Consider the size of physical control related to other controls and the context for the controls.
Is there physical feedback that you’ve used a control or do you have to look at a screen to know the effects of your control change?
Is physical feedback encoded — one buzz is a phone call, two buzzes is a text message — or is it just an alert to request that you look at a screen?
Controls can be stylistic or even skeumorphic: cars that look like airplanes vs. boxy economy cars.
We fly spacecraft with computers, there are no joysticks ala Star Wars or any other movie that uses WWII airplane controls to navigate in space. However, on the Enterprise…
MIX MECHANICAL AND OTHER CONTROLS WHERE APPROPRIATE Mechanical controls are better for some uses, though they can’t as easily serve multiple functions. Nonmechanical controls, like touch-screen buttons, are easier to change into other controls but don’t offer the same kind of haptic feedback, making them impossible to identify without looking at them and creating questions about whether they’ve been actuated. Design interfaces with an appropriate combination that best fits the various uses and characteristics.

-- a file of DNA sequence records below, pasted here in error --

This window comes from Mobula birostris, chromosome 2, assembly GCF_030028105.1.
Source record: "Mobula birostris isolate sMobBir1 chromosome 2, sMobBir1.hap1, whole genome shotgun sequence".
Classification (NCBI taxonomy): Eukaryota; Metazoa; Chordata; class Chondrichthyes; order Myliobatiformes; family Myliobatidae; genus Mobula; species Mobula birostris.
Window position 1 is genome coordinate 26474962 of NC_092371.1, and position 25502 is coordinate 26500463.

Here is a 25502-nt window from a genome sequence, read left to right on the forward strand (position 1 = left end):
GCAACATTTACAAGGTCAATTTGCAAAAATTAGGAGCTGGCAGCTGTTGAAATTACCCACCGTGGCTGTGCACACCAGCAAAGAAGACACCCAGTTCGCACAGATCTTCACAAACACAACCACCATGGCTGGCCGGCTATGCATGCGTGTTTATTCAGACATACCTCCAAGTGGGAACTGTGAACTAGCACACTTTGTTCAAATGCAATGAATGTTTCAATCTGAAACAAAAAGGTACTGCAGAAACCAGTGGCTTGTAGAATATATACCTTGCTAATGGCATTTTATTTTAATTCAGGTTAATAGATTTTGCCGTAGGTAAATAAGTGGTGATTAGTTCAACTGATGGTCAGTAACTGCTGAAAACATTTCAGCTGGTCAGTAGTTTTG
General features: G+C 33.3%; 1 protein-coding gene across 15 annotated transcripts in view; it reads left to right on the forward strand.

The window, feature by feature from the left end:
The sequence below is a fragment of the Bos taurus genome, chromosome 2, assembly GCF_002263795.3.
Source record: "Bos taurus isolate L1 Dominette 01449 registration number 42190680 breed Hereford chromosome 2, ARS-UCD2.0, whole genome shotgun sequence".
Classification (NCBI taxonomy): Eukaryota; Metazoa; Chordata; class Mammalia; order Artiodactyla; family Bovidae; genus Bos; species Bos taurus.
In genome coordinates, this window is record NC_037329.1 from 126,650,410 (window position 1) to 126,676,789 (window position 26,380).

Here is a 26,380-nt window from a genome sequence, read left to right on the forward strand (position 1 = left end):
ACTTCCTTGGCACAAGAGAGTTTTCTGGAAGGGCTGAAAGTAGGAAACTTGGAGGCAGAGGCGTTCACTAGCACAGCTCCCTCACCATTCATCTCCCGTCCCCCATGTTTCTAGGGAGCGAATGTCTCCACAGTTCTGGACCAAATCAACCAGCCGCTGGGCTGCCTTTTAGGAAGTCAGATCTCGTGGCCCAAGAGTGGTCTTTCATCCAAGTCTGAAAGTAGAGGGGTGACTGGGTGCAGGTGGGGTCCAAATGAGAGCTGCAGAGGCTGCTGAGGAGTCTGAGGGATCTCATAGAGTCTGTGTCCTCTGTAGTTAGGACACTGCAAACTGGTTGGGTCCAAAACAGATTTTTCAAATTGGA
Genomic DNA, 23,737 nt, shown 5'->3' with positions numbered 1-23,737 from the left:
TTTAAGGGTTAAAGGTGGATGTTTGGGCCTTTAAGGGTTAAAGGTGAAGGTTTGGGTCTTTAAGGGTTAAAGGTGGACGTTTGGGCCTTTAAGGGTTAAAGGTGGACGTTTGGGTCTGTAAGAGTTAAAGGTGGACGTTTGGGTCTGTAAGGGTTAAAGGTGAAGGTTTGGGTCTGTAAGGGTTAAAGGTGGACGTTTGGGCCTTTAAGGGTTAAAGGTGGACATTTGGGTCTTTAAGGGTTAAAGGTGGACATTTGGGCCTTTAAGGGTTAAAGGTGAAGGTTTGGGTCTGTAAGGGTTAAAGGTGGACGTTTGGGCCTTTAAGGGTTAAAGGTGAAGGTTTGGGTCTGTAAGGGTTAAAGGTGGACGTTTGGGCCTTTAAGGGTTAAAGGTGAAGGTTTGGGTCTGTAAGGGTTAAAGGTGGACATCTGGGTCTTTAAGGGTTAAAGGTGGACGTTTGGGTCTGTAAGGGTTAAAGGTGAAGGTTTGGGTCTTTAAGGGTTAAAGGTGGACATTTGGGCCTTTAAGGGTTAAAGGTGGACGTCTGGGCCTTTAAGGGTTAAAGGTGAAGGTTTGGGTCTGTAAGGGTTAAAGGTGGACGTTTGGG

– Shedroff, Nathan. Make It So: Interaction Design Lessons from Science Fiction (p. 26). Rosenfeld Media. Kindle Edition.
Data filtering and cleanup
look at input over time for kinetic outputs
How do you smooth data, similar to what I showed on the whiteboard?
20 minute tutorial on smoothing analog input
Find some examples of data over time that you can interact with, not just respond to. ex: weather forecast changes your todo list so your outdoor errands happen when it’s not raining.